Mary Eliza Church Terrell (1863-1954) organized a strategy for African- American women to become full citizens of the United States. Terrell lectured throughout the country on the importance of the vote for black women. She deemed the vote essential for the elevation of black women and consequently the entire black race. Terrell saw education as essential in obtaining racial uplift and respectability. As president of the National Association of Colored Women, Terrell campaigned tirelessly among black organizations and mainstream white organizations for black women’s suffrage. She even picketed the Wilson White House with members of the National Woman’s Party in her zeal for woman suffrage.
Lucy Burns (1879 –1966) was a versatile and pivotal figure within the NWP. Born in Brooklyn, New York, to an Irish Catholic family, Burns was a brilliant student of language and linguistics. She studied at Vassar College and Yale University in the US and at the University of Berlin in Germany (1906-8). While a student at Oxford College in Cambridge, England, Burns met Alice Paul in a London police station after both were arrested during a suffrage demonstration outside Parliament. Their alliance was powerful and long-lasting.
Carrie Chapman Catt (1859-1947) is one of the key leaders of the suffrage movement. She succeeded Susan B. Anthony as president of the National American Woman Suffrage Association (NAWSA) from 1900 to 1904. She again assumed its presidency in 1915. NAWSA had grown large and powerful with more than two million members in 44 states. When Catt assumed the presidency of NAWSA again in 1915, she changed their strategy of gaining voting rights state-by-state to pursuing a federal amendment.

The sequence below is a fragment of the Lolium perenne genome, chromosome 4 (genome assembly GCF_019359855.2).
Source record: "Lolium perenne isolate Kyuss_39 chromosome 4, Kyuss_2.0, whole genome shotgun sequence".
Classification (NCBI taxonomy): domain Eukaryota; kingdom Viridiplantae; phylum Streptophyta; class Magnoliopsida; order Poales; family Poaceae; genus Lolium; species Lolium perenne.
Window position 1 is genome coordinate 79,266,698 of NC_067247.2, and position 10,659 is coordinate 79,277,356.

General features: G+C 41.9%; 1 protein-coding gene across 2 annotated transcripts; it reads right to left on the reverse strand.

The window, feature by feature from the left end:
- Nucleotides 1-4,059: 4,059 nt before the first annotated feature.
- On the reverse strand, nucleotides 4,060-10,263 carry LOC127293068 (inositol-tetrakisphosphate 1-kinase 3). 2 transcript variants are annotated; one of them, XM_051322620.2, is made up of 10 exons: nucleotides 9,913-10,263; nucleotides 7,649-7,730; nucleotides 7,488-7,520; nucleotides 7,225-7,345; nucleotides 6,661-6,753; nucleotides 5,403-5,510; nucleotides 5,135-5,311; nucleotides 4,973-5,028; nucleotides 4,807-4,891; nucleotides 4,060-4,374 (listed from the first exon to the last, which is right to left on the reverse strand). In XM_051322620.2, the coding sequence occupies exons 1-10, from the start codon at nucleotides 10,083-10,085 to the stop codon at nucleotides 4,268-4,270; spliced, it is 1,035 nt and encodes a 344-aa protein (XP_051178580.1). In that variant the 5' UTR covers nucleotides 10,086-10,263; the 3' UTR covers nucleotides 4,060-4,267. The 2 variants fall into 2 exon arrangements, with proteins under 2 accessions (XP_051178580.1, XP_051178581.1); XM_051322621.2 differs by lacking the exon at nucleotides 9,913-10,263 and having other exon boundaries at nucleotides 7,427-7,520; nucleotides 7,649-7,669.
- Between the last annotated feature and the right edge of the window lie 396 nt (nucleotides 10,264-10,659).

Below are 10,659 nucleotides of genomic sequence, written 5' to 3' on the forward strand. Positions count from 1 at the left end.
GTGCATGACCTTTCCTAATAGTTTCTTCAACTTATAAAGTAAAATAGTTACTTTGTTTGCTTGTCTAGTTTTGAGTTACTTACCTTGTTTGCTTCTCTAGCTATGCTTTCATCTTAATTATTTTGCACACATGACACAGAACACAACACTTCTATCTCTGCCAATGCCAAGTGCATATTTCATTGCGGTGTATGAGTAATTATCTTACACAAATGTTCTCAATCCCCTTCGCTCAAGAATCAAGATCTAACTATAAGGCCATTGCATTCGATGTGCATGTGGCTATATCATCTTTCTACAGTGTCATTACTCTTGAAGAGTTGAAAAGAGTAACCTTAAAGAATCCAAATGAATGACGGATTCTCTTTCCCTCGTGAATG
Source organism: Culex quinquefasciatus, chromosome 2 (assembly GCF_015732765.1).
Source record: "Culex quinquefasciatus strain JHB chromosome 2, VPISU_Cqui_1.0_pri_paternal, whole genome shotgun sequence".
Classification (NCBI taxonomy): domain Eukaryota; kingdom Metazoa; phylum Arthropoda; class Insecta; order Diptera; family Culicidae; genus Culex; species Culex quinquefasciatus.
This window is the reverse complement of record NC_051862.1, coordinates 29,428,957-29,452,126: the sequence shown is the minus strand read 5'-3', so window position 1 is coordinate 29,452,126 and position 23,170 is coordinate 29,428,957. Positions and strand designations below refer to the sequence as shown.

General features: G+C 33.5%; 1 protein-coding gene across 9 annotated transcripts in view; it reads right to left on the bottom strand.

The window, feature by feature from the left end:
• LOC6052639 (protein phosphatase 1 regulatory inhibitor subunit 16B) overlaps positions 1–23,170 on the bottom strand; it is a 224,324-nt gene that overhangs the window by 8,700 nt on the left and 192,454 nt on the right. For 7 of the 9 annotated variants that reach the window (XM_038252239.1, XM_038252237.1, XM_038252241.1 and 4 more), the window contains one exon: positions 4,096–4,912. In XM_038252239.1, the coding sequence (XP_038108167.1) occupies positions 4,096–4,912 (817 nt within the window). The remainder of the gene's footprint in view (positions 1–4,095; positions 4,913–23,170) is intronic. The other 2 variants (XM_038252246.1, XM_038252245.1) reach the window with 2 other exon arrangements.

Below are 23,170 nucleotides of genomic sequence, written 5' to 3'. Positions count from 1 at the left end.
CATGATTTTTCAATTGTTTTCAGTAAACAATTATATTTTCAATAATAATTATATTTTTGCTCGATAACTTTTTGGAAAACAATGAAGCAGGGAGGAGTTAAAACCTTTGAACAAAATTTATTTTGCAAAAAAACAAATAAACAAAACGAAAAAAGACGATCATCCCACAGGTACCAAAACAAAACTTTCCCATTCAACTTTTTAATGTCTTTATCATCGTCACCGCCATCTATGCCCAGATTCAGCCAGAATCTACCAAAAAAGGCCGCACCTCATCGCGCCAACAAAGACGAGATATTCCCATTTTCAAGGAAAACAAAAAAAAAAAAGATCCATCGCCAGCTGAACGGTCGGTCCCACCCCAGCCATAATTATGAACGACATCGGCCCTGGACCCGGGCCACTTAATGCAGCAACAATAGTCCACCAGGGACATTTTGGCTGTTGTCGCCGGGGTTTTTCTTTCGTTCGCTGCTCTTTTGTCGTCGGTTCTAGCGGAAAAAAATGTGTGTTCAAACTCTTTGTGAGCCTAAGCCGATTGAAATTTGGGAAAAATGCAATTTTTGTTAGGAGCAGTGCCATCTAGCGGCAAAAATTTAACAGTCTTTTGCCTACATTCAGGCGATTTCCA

Ida B. Wells-Barnett (1862-1931) challenged racial and sexual discrimination through the power of the pen. She settled in Chicago where she met her husband, exposed lynching records, wrote a pamphlet about the exclusion of blacks from meaningful roles at the Worlds Columbian Exposition, started woman’s clubs, founded the Negro Fellowship League, and involved herself in suffrage. She marched in several national suffrage parades, lectured, and founded the first black woman suffrage organization – the Alpha Suffrage Club of Chicago. Wells-Barnett used her gift of language to challenge discrimination and sexism throughout the United States, revealing injustices and fighting for equality and fairness.
Please help us commemorate all these incredible women who positively affected your life and helped you be who and where you are today with a donation to the Turning Point Suffragist Memorial Association at www.suffragistmemorial.org.
By: Patricia D. Wirth
Executive Director, Turning Point Suffragist Memorial